The PAC’s modest fundraising could also have to do with the perception of super PACs within the QAnon community more generally, said Travis View, host of the podcast QAnon Anonymous. PACs are an instrument of the political establishment that Q’s followers believe they’re actively opposing. “Achieving electoral victories slowly over time isn’t as exciting as their vision of Q,” said View, “which is revealing the truth to everyone, their political enemies being arrested, and entering into some sort of golden age.”

“I think this might have been a personal project of Jim Watkins,” View continued, “and it just didn’t take off as well as he thought.”

The PAC’s first ad, published on its own YouTube channel, supports View’s theory. It targeted Bennie Thompson, a longtime Democratic congressman in Mississippi’s solidly blue second district. Thompson, the House Committee on Homeland Security chair, deposed Watkins last year after 8chan, another message board website that Watkins managed, hosted the manifestos of at least three mass shooters. Thompson’s opponent in the race, Republican Brian Flowers, had not made any pro-QAnon statements and was not among the candidates that the PAC claimed to be backing. On November 3rd, Thompson carried his district by more than 20 points.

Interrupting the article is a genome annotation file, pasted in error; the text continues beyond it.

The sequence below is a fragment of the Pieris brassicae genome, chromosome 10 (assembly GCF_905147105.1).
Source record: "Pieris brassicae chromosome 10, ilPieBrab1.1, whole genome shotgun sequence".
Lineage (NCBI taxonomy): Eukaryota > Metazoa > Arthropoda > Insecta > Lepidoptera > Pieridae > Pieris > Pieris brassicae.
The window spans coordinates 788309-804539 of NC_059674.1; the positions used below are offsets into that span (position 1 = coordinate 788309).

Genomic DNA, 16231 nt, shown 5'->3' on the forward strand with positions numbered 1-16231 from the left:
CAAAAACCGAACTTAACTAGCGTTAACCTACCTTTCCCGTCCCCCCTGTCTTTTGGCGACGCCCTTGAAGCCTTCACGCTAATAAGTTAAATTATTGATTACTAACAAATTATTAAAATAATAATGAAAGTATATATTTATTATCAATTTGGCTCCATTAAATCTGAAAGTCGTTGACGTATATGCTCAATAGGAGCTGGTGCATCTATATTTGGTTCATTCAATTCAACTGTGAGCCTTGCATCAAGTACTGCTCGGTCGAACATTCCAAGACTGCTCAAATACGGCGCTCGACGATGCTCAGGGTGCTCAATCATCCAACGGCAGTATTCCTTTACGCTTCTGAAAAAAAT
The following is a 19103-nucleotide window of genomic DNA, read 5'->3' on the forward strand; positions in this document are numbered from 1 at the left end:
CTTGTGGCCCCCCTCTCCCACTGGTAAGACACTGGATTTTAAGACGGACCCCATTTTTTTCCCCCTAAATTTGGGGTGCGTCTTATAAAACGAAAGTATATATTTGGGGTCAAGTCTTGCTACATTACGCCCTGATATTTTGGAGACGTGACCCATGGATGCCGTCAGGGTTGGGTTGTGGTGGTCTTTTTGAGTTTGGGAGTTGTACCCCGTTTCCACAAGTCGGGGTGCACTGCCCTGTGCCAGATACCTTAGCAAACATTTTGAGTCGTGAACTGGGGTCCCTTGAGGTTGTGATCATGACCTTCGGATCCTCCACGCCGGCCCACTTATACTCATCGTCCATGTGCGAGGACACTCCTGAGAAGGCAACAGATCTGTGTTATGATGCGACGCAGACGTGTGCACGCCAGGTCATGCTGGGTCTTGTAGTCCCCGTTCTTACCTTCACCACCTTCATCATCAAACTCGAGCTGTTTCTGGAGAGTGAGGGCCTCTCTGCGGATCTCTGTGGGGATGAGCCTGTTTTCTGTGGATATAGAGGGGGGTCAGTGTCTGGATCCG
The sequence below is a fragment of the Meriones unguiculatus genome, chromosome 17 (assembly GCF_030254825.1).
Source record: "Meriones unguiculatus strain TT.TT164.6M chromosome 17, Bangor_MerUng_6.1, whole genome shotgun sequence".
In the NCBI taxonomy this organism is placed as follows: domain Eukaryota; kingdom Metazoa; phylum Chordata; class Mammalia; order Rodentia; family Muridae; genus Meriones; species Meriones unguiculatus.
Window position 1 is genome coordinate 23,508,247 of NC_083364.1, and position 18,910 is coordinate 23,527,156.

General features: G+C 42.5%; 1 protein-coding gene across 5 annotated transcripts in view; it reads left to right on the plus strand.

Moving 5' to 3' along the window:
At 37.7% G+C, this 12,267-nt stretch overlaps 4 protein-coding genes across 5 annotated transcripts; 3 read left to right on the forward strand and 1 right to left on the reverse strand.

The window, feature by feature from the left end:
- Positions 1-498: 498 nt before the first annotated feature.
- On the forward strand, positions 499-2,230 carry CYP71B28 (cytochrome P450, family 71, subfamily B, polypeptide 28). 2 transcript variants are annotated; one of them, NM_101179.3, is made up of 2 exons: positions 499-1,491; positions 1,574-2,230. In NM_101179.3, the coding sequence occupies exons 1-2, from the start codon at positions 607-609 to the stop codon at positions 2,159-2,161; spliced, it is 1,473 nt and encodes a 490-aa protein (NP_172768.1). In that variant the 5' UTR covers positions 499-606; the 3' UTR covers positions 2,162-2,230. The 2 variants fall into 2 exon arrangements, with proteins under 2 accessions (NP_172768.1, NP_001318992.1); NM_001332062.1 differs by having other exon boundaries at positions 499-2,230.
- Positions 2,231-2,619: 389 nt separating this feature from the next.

Disarm The Deep State produced just two other video ads. One was for Dion Bergeron, a candidate in the Republican primary for Indiana’s first district who has often tweeted QAnon slogans. The other ad was for Reba Sherrill, a longtime QAnon follower who ran in the Republican primary for Florida’s twenty-first district. According to data from the Facebook Transparency Center, the two ads received a combined 15-21k impressions, which refers to the number of times the ad appeared on someone’s screen. While those numbers may seem large, research suggests that just 1.2 percent of people who see an ad on Facebook click on it, which would translate to around 250 people or fewer interacting with the PAC’s two ads. Bergeron came in fifth out of six candidates in his primary with 10.1 percent of the vote, while Sherrill came in dead last in her six-way primary, winning only 3.1 percent of the vote.

Ultimately, QAnon candidates got larger donations from mainstream GOP sources than they did from Disarm The Deep State. Former Governor of Arkansas Mike Huckabee’s PAC gave $5,000 to QAnon follower Jo Rae Perkins. Kelly Loeffler, a Republican senator from Georgia, donated $2,000 to Angela Stanton-King, a Republican running for congress in Georgia’s fifth district who promoted the QAnon conspiracy on social media. Both Perkins and Stanton-King lost by sizable margins in November.